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Syllabus - IE 316 Advanced Operations Research Techniques...

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IE 316: Advanced Operations Research Techniques Instructor: Dr. Ted Ralphs Office: 473 Mohler Lab Phone: 8-4784 E-mail: [email protected] Office Hours: M 10:00-11:00, TR 2:30-3:30 Web page: http://www.lehigh.edu/~tkr2 Course web page: http://www.lehigh.edu/~tkr2/teaching/ie316/ Course meeting time: TR 1:10-2:25 355 Mohler Lab Description of Course This course will cover techniques for the solution and analysis of deterministic linear models used in Operations Research. The primary types of models to be addressed will be linear programming, network flow, and integer linear programming. Time permitting, we will also consider more complex models, such as those incorporating nonlinear constraints or uncertainty. The main emphasis will be on solution techniques and on analysis of the underlying mathematical structure of these models. As a supporting theme, the course will also emphasize effective modeling techniques, the use of modeling languages, such as AMPL, and the use of commercial solvers. Course Objectives The goals of this course are for each student to: 1. Improve the ability to rigorously prove mathematical statements. 2. Cultivate an ability to analyze the structure of and mathematically model various complex system occurring in industrial applications. 3. Develop knowledge of the mathematical structure of the most commonly used deterministic linear optimization models. 4. Develop an understanding of the techniques used to solve linear optimization models using their mathematical structure. 5. Develop an understanding of the use of modeling languages for expressing and solving optimization models. 6. Develop knowledge of existing commercial solvers for linear optimization. Required Text D. Bertsimas and J.N. Tsitsiklis, Introduction to Linear Optimization , Athena Scientific (1997). Other References R. Fourer, D.M. Gay and B.W. Kernighan, AMPL: A Modeling Language for Mathematical Programming , Duxbury Press (1997).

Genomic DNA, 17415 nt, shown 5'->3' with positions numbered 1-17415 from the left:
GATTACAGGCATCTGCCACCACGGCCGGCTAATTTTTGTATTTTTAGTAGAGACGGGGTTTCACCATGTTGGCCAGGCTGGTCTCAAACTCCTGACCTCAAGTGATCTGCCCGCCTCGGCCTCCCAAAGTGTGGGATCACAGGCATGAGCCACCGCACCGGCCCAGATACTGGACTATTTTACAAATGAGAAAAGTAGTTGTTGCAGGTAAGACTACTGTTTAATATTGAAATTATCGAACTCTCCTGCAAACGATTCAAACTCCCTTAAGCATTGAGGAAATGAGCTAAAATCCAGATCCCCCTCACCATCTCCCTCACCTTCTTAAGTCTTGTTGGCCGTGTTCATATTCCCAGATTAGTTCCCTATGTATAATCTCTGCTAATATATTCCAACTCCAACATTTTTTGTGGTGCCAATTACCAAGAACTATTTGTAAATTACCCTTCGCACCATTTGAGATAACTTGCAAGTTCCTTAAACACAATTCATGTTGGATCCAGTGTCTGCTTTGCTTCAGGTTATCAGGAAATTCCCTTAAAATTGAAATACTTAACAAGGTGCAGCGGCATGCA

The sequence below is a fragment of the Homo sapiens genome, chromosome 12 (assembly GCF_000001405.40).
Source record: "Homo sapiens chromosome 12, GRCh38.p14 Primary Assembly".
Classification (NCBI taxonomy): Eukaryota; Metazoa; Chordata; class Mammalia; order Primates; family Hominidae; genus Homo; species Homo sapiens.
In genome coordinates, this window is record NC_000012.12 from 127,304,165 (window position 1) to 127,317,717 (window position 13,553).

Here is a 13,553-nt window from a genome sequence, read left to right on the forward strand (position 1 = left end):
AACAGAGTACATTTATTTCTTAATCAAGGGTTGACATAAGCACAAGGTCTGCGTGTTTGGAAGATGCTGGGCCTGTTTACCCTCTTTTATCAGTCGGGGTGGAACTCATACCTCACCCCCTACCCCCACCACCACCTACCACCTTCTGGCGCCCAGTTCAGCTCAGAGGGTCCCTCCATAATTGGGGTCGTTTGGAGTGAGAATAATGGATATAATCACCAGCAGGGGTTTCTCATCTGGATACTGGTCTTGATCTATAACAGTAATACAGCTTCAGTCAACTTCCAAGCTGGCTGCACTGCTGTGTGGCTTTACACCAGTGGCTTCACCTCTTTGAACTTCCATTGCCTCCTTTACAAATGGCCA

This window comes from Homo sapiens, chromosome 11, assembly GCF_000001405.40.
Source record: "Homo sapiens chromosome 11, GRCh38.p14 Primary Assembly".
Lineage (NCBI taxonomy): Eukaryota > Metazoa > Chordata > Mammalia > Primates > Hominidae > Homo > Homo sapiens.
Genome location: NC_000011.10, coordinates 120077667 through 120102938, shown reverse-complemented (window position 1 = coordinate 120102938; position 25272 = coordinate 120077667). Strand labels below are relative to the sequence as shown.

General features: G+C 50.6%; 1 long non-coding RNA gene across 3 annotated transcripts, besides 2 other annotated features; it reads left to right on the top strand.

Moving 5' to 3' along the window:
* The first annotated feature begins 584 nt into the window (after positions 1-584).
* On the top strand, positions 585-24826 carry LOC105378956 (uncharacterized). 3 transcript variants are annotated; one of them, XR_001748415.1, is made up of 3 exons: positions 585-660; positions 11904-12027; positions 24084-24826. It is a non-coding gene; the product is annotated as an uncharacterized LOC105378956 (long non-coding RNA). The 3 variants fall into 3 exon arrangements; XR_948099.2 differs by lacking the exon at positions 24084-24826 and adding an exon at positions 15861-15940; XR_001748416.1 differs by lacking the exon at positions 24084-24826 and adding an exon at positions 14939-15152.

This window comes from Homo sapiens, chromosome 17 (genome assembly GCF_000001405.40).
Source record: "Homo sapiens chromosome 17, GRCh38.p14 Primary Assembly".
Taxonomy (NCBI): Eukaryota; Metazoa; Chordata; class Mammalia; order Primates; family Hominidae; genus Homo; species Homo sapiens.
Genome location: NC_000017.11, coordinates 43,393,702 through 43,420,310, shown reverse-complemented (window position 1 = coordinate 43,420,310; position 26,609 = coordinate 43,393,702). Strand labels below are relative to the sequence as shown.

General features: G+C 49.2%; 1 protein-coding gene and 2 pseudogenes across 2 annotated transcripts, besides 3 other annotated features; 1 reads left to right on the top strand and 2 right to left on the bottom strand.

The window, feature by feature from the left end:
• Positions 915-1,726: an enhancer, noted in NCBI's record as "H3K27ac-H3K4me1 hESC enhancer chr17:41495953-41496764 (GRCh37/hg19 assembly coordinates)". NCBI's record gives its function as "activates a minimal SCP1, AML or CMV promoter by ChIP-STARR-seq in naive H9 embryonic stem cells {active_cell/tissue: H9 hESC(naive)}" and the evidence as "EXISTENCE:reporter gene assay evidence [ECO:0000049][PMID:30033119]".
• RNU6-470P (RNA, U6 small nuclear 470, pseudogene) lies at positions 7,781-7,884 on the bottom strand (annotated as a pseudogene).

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Daniel Solow, How to Read and Do Proofs: An Introduction to Mathematical Thought Processes, Wiley (2001). Daniel J. Velleman, How to Prove It: A Structured Approach, Cambridge University Press (1994). Course Requirements 1. Lectures : Students will be expected to attend and participate in the lectures. Part of the grade will be determined by overall class participation. Lecture materials will be available for reference before the lecture on the course web page.
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